America's Virtual Shopping Malls
The infobahn - in its early stages - is entering America's homes and offices via The Big Three commercial online services
he Big Three. Detroit has them in automakers. Commercial online services have them as malls along the infobahn. America Online, CompuServe and Prodigy stack up as the largest of the pay-as-you-play services. And choosing which one to sign onto and allow to charge your credit card some monthly fee (usually with an additional hourly charge), users are left wondering if it's worth it.
Internet may be the precursor to the legit information superhighway, but the online services have become -- excuse the clich -- the on-ramps. They still have plenty of entertainment applications, but increasingly, they're also becoming a way of doing business -- especially those services that supply an easier means of accessing the Internet. In the end, which service you select is like which mall you prefer to visit -- it has the shops, department stores and restaurants you like best at a price that fits your budget. And who says you can't visit more than one mall?
For commercial online services, you have to select based on your needs. American Online, CompuServe and Prodigy all offer trial periods. Use the trial periods, but it's also good to try one month beyond to calculate an average monthly cost.
While wandering around, note which has what you want -- say, stock quotes, government data access and so on -- which interface is easiest, and what features you use often. Each service may overlap one other, so notice costs. For example, CompuServe and America Online both offer Commerce Business Daily, but CompuServe charges extra for CBD access. Much of the time, content is exclusive to an online service, like America Online's alliance with Time magazine, Prodigy's inclusion of Newsweek and CompuServe's offering of U.S. News and World Report.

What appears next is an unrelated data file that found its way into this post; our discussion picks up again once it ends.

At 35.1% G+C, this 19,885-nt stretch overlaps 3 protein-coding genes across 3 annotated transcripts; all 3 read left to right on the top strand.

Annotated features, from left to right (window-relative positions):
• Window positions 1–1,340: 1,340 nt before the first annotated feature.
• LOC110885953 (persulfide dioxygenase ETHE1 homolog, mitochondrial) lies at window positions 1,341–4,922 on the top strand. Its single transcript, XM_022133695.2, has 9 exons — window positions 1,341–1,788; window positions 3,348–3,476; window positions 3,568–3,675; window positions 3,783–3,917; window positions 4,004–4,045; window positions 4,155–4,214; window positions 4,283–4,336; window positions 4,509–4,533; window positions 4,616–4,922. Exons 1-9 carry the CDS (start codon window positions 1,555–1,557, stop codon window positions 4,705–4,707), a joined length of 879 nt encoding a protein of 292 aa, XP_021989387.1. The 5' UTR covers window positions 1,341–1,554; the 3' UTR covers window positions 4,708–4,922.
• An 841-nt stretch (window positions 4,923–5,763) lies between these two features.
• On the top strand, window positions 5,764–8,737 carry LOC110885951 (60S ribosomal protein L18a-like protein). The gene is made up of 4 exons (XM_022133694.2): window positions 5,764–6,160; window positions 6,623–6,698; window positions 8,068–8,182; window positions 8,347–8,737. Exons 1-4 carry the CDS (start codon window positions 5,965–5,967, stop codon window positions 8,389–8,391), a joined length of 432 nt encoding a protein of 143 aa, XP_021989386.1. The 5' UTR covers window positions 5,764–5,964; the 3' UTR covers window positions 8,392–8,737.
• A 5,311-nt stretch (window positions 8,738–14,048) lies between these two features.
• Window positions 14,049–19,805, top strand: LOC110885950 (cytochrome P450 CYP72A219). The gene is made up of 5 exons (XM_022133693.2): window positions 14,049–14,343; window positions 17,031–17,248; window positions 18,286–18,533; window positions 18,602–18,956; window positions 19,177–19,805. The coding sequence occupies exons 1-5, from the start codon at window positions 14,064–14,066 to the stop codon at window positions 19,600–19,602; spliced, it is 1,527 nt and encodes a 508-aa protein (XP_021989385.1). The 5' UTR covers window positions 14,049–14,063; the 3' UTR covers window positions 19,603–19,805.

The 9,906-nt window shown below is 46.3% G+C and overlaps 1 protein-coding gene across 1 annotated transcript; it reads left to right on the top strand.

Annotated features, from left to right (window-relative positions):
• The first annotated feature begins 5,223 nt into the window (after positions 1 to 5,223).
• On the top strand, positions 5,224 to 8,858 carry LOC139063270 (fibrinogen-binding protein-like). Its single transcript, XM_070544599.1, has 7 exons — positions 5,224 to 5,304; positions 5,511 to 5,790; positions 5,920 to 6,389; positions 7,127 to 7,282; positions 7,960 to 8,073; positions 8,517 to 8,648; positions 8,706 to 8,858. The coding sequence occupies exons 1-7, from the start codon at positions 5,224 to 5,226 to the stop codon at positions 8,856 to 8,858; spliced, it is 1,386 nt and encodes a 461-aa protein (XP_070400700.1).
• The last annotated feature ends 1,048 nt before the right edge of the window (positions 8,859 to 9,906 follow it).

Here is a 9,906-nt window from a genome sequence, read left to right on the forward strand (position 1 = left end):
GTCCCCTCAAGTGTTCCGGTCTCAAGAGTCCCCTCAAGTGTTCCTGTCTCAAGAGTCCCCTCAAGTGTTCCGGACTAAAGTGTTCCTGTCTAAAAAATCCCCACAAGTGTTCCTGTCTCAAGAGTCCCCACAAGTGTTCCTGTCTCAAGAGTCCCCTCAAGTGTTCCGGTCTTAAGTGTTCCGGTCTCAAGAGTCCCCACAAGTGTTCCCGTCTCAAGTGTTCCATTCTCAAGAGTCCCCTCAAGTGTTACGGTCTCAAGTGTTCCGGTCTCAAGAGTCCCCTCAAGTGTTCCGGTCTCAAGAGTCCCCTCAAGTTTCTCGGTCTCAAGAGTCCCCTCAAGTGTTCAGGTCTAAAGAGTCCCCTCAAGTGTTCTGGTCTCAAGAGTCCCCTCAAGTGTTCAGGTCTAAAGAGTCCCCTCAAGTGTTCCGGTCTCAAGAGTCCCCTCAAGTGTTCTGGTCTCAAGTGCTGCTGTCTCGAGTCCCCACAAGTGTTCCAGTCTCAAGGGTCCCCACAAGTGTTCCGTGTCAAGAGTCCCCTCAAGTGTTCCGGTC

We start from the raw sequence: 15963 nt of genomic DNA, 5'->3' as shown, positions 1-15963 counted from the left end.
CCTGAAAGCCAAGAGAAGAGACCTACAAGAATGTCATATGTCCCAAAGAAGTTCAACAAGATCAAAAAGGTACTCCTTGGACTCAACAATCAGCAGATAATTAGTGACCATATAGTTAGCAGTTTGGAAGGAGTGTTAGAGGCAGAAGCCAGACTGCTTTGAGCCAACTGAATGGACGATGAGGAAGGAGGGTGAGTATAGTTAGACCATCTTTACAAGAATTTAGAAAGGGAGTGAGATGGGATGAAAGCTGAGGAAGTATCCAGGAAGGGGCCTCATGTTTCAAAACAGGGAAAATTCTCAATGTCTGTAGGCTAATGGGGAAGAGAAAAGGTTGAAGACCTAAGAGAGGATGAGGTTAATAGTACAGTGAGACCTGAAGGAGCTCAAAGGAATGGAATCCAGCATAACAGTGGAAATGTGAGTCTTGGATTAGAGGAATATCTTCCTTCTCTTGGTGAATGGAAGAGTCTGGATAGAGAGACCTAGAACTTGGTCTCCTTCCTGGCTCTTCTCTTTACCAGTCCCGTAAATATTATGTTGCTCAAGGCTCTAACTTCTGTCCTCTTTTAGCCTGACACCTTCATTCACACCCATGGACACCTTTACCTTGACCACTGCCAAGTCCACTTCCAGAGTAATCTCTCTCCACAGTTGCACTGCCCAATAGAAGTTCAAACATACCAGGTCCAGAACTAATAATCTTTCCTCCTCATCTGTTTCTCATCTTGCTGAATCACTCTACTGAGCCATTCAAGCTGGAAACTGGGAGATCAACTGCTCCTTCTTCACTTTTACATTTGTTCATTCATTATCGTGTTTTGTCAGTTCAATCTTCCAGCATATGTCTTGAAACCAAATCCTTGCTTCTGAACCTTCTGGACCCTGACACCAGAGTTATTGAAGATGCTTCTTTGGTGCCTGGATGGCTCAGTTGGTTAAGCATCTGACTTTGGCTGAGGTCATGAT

Internet access is becoming a large concern for The Big Three and each offers a different level of service. Check them out.
Finally, realize that The Big Three are not the only three. There are other services that have garnered some attention, like General Electric's GEnie, News Corp.'s Delphi and Apple Computer's eWorld. And don't forget that many local bulletin board systems offer many services you may be looking for.
What follows is a brief rundown of The Big Three and what you can expect from them as a business user.
CompuServe is the granddaddy of them all and probably has the most subscribers. Columbus, Ohio-based CompuServe -- usually abbreviated CIS for CompuServe Information Service -- claims 2.3 million users, although analysts suggest its roster is significantly less than 2 million.
CIS is owned by H&R Block (yes, the tax people). Recently, CompuServe announced an Internet service plan, which will try to establish itself as a direct Net provider competing against established national companies like NetCom and PSI.
Moreover, additional Internet services like gopher, ftp, and eventually World Wide Web/Mosaic graphical interface will go online. But there's no word on exactly how much CompuServe will charge, though it will probably begin at the current hourly rate.
Which brings us to one of the major reasons why CIS is probably destined to be number two in commercial online services -- it's the most expensive among the Big Three. While an $8.95 monthly charge allows for unlimited access to 70 "basic" services, those 70 aren't really worth $8.95. Everything most users will want to access -- stock quotes, live chat, discussion forums, etc. -- is a part of the "plus" service. Subscribers pay for "plus" access based on the modem speed at which they are connected and the amount of time they spend there. Access at 2,400 baud or less, pay $4.80 an hour. Log-on at 9,600 or 14,400 baud, a charge of $9.60 an hour will appear on the monthly bill.